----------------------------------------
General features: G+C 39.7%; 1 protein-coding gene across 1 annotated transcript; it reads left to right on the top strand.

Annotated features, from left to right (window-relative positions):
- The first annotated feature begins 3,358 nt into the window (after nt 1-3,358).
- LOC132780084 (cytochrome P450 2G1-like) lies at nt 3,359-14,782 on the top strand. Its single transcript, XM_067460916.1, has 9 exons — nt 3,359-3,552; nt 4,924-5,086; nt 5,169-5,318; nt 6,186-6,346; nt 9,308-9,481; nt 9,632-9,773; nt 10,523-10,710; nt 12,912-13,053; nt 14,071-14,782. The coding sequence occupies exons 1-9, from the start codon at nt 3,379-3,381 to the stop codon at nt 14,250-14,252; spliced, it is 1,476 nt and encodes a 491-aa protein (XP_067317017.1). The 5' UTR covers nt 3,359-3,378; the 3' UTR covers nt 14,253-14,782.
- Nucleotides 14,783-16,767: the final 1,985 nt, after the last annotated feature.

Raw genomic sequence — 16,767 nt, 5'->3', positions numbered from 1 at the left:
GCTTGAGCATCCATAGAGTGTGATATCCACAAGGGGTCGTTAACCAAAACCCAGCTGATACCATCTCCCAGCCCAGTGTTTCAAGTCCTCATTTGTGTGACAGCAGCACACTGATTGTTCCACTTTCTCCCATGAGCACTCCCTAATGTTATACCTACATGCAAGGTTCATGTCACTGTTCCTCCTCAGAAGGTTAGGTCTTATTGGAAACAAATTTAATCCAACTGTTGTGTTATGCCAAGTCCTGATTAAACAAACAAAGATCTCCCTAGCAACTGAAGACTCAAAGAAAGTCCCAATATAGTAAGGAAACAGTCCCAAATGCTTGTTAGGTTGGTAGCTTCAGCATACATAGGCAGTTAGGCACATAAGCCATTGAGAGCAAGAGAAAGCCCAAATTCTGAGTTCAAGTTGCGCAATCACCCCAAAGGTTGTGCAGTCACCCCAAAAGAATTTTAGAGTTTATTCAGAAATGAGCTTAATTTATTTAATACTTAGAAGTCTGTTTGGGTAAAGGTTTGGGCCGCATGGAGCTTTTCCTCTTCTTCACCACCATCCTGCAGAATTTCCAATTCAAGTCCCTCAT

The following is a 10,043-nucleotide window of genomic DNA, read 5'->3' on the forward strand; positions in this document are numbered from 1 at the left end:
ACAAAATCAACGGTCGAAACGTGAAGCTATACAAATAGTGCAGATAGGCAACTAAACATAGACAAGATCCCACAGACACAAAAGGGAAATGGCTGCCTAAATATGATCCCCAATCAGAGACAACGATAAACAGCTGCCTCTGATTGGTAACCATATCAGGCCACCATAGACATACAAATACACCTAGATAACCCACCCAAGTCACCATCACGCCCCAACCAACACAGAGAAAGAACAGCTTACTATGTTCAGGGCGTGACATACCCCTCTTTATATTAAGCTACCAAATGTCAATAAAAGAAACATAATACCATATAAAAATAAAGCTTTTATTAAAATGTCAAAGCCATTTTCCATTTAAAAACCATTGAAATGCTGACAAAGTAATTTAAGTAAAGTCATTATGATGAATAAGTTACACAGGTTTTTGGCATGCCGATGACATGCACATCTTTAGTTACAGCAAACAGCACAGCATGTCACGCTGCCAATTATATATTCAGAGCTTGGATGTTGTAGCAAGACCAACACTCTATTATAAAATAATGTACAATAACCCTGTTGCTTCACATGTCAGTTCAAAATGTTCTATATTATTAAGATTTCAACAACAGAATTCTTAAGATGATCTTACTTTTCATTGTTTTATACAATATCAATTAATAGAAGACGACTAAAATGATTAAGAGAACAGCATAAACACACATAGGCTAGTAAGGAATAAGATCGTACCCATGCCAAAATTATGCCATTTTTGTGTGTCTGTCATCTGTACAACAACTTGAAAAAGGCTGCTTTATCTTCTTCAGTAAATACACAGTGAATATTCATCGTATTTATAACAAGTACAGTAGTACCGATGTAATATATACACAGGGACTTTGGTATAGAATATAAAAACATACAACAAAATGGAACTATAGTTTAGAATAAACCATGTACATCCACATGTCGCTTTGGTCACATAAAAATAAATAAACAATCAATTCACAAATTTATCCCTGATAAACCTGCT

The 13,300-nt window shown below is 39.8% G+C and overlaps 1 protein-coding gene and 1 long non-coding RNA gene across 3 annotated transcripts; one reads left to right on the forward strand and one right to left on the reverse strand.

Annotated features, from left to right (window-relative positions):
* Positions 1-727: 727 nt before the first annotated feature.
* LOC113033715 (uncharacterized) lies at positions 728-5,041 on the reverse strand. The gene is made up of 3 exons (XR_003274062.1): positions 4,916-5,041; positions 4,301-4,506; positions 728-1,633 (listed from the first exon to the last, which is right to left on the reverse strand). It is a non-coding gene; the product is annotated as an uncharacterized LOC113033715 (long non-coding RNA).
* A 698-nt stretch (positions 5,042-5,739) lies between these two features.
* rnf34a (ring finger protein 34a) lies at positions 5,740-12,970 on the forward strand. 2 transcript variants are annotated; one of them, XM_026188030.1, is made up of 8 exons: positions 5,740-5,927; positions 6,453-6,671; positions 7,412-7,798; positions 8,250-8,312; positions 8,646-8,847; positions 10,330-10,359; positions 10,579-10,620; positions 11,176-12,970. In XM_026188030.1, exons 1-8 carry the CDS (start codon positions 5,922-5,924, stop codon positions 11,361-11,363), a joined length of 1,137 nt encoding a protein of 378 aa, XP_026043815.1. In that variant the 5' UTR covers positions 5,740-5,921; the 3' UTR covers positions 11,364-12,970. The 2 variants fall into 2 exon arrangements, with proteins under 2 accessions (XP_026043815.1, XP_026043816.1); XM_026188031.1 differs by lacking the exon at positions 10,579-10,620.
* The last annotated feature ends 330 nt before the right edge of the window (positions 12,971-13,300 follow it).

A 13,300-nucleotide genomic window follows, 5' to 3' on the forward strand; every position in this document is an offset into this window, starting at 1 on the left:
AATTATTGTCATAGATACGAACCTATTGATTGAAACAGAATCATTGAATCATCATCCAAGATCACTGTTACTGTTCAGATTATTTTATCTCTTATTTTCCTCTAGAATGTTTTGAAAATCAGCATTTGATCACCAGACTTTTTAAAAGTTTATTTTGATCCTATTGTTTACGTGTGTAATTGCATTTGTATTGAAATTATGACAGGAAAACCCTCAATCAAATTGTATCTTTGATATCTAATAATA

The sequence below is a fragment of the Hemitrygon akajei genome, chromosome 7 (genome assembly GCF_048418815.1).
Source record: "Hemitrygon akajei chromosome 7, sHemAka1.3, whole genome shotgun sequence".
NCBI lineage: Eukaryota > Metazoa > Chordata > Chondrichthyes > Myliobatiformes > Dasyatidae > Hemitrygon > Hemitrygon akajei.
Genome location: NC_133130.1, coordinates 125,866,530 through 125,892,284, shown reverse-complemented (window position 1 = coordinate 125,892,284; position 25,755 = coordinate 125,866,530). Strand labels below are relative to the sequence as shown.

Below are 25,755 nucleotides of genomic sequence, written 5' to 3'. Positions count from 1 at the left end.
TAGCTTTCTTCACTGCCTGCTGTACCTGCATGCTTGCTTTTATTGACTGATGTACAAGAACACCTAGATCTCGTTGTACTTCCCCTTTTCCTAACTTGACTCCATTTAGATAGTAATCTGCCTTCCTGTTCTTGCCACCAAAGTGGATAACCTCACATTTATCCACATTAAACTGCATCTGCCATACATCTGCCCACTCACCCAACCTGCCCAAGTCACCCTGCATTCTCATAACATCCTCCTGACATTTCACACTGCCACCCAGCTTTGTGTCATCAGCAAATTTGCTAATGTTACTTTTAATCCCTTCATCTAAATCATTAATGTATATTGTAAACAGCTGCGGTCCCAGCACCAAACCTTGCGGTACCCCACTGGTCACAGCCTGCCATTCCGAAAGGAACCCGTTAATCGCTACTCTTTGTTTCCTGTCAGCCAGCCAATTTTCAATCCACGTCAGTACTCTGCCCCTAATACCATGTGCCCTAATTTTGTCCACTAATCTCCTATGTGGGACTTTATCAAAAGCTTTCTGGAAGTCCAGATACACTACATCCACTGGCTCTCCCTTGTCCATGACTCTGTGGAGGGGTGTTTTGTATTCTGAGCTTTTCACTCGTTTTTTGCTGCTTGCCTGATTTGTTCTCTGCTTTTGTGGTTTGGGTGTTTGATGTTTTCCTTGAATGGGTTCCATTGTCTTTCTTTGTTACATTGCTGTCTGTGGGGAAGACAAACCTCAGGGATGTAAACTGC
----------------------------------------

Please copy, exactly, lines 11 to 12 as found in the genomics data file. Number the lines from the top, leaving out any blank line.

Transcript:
Annotated features, from left to right (window-relative positions):
* Positions 1-727: 727 nt before the first annotated feature.